This weekend, we went to Inner Mongolia. We arrived at the region’s capital – Hohhot – and then drove to Xilamuren Grassland, where we stayed overnight in yurts; yurts are similar to round tents. Before, the yurts were used by nomadic peoples who roamed the Inner Mongolian grasslands; the yurts were very convenient because they are portable. Today, the yurts are more symbolic and not used for the nomadic lifestyle as much.
Our first activity in Inner Mongolia was traveling around the grasslands on horseback. We visited a herdsman’s family and ate their traditional foods and visited an aobao. Inner Mongolia is known for its dairy products, so we tried their milk tea, milk candies and bread sticks. An aobao is composed of stone piles and scarves, and is used for worship.
After horseback riding, we watched horse racing and Inner Mongolian style wrestling. There were about eight horses in the race, but it quickly dwindled down to three. The horses only needed to complete two laps in order to win.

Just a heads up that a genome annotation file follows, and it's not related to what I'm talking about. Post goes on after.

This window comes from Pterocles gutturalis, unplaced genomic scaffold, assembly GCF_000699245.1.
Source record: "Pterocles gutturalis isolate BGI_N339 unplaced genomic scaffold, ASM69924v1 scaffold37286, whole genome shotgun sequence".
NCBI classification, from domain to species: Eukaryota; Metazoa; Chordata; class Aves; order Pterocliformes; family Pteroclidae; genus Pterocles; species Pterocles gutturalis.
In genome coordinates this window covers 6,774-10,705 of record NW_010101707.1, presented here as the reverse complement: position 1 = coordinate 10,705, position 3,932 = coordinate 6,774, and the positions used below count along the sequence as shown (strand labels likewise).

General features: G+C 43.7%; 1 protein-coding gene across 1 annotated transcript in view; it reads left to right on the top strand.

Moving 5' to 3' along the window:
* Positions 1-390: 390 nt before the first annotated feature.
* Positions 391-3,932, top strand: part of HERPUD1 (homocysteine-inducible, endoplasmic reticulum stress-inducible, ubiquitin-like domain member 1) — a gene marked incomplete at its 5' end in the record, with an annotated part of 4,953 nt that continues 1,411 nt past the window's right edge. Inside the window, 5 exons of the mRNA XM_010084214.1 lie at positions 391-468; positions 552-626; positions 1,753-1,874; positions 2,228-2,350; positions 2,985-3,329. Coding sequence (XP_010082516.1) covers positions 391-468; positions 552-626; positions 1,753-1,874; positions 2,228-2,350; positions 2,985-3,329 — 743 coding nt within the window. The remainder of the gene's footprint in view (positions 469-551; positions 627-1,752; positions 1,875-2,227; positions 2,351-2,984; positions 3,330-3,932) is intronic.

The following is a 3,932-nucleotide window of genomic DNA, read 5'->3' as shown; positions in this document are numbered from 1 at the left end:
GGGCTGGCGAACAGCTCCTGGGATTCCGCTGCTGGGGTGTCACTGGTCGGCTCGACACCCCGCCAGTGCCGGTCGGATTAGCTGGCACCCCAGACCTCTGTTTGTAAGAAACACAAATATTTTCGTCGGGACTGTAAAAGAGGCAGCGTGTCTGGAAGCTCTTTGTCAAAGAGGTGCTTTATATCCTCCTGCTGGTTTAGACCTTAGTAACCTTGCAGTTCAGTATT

Inner Mongolian wrestling is different from other styles of wrestling in that you want to throw your opponent down by only engaging the upper half of your body. You are not allowed to touch your opponent’s legs, or strike, strangle or lock your opponent. Some of our friends even participated!
For our second day, we spent the day in the Gobi Desert. The Gobi Desert is absolutely beautiful; the rolling hills of tan sand seemed endless! For all our of adventures in the desert, we went to the Resonant Sand Gorge, or Xiangshawan.
We first saw a traditional wedding ceremony performance at the Art Desert Gallery there; it was very intricate, and there was a lot of symbolism. There was a lot of preparation before the actual wedding, and the bride-to-be was kept a secret to the village and the audience until the ceremony. There were electronic screens on the sides of the stage to aide the audience in knowing what was happening.